It’s funny when you start a business because you love to do something — bake pies, for instance — and as the business grows and morphs and your role changes (as it’s bound to), you no longer do that thing you loved to do. So it’s become clear: I need to bake more pies at home, and I think marrying my old recipes with my new interests (natural sugars and whole grain flours) feels just as exciting as the initial journey was many years ago. So, onward!
I realize this recipe may look a little long, but I assure you the steps are all quite manageable. To make things easy on yourself, roast the sweet potatoes and make the pie dough the day before so on the day you’re baking the pie you’re focusing on browning butter, making the filling (which is quick at this point), and rolling out and pre-baking the crust. I’d love to know if you make this pie and what you think of it. If you decide to share on Instagram, tag it with #asweetspoonful and @meganjgordon so I can see yours!
This sweet potato pie is sweetened solely with maple syrup and has a slight butterscotchy flavor thanks to the fragrant browned butter. I roast the sweet potatoes (boiling them can make for a pie with a little more moisture than I ultimately want) but you can certainly use canned sweet potato or even pumpkin here if you’d prefer. The one step not to skimp on is pre-baking the pie shell: whenever you’re working with a custard (or wet) filling, you really want to do this so your bottom crust won’t end up soggy.
Sweet Potato Filling:
Make the pie dough: Whisk both flours, salt and sugar together in a medium bowl. Using a pastry blender (or your fingertips), cut the butter into the flour, working quickly, until mostly pea-size bits of butter are left. Drizzle in the cider vinegar and 2 tablespoons of ice water and stir with a fork or your fingers. Add more of the ice water mixture, 1 tablespoon at a time, until the dough comes together into more of a uniform ball. It’s ok if there are some dry, mealy bits and great if there are bits of butter still visible. Test if it’s done by squeezing and pinching the dough with your fingertips to see if you can gather it together. Shape into a flat, chubby disk, wrap in plastic wrap, and refrigerate for at least 1 hour and up to 1 day.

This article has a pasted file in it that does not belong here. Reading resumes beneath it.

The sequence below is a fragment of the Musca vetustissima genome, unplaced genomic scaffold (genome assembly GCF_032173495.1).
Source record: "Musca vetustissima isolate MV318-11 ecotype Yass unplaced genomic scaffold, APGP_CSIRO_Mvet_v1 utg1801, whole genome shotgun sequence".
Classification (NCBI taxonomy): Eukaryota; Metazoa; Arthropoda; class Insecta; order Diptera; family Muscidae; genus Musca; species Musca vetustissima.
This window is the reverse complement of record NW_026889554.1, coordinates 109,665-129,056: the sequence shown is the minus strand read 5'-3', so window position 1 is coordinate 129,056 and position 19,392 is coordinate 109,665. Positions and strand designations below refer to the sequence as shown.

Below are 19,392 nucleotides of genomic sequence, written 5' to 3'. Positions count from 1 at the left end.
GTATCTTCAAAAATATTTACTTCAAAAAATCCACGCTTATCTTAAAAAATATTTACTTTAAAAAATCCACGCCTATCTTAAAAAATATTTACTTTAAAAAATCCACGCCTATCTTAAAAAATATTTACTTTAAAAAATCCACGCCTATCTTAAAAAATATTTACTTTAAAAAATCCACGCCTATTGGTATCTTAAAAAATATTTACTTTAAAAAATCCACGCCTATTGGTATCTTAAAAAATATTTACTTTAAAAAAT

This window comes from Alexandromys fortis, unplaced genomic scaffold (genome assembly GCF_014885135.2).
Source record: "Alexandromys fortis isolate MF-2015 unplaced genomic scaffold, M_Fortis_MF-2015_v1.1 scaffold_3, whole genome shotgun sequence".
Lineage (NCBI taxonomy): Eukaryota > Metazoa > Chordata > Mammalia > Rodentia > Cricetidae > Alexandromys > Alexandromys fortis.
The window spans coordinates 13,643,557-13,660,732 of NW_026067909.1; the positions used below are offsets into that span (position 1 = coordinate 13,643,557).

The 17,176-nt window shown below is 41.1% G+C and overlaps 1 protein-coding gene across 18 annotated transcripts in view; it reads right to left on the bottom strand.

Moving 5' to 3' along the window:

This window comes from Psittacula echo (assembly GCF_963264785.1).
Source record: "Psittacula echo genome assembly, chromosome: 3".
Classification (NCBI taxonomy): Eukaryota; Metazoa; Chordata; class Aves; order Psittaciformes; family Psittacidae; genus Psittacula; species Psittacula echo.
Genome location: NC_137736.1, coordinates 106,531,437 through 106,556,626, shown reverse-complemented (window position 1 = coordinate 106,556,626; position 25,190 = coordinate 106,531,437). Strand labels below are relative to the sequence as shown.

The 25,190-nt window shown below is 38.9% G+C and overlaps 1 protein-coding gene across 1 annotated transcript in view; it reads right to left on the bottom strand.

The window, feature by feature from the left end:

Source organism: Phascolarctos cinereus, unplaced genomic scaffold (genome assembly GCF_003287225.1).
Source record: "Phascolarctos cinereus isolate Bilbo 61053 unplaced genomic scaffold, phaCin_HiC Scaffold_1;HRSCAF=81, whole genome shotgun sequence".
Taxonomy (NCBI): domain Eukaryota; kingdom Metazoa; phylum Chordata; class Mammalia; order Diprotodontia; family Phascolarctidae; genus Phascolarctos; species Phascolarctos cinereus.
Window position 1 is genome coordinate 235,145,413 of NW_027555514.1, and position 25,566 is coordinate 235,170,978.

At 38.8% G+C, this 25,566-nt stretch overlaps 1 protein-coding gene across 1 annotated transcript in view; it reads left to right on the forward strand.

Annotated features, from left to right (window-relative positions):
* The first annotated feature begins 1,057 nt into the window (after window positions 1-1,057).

Roll and bake the pie shell: When you’re ready to roll out your crust, take out the dough about 10-15 minutes before working with it so it has a chance to soften up just a bit and become more pliable and easier to work with. Then work quickly to roll out the dough on a lightly floured surface until it’s about 11-12 inches round. Carefully transfer to a 9-inch pie plate and nestle gently into place. Leave 1-inch of overhang (if there’s a great deal of overhang, trim), then fold edges under and crimp.
Preheat the oven to 375 F. Prick the bottom of the pie shell a few times. Line with parchment paper or aluminum foil and fill to the top with pie weights or dried beans. Bake for 20 minutes, or until lightly golden. Remove pie weights or beans along with parchment or foil and bake for an additional 8 minutes, or until the shell is nice and dry on the bottom.
Make the filling: Preheat oven to 400 F. Prick sweet potatoes with a fork, set on a baking sheet and bake for one hour, or until soft. When finished cooking, remove sweet potatoes from the oven and reduce the temperature to 350 F.
In a small light-colored saucepan, melt the butter over medium heat, stirring occasionally with a rubber spatula to encourage even cooking. Cook until butter begins to foam, about 4-5 minutes. Continue cooking until the foam subsides and little brown bits appear at the bottom of the pan, smelling fragrant and nutty. Pour butter into a heatproof bowl, remove from heat, and stir for 1-2 minutes to allow it to cool. Set aside.
When cool enough to handle, slice sweet potatoes in half and scoop out the flesh. Discard the skin and place sweet potatoes in a food processor fitted with a metal blade. Puree until smooth (should yield about 1 2/3 cup). Add the eggs, maple syrup, heavy cream, sour cream, vanilla extract, flour, cinnamon, ginger, cloves and salt and pulse a few times to combine well. Slowly stream in the slightly-cooled brown butter.
Pour the mixture into the prepared pie shell and bake until set, about 55-60 minutes. The pie is finished when the edges are completely set and the center is no longer liquid but still a touch jiggly (it will continue to set after it comes out of the oven). Cool on a wire rack for at least 2 hours before serving. Serve warm or room temperature with whipped cream if you’d like.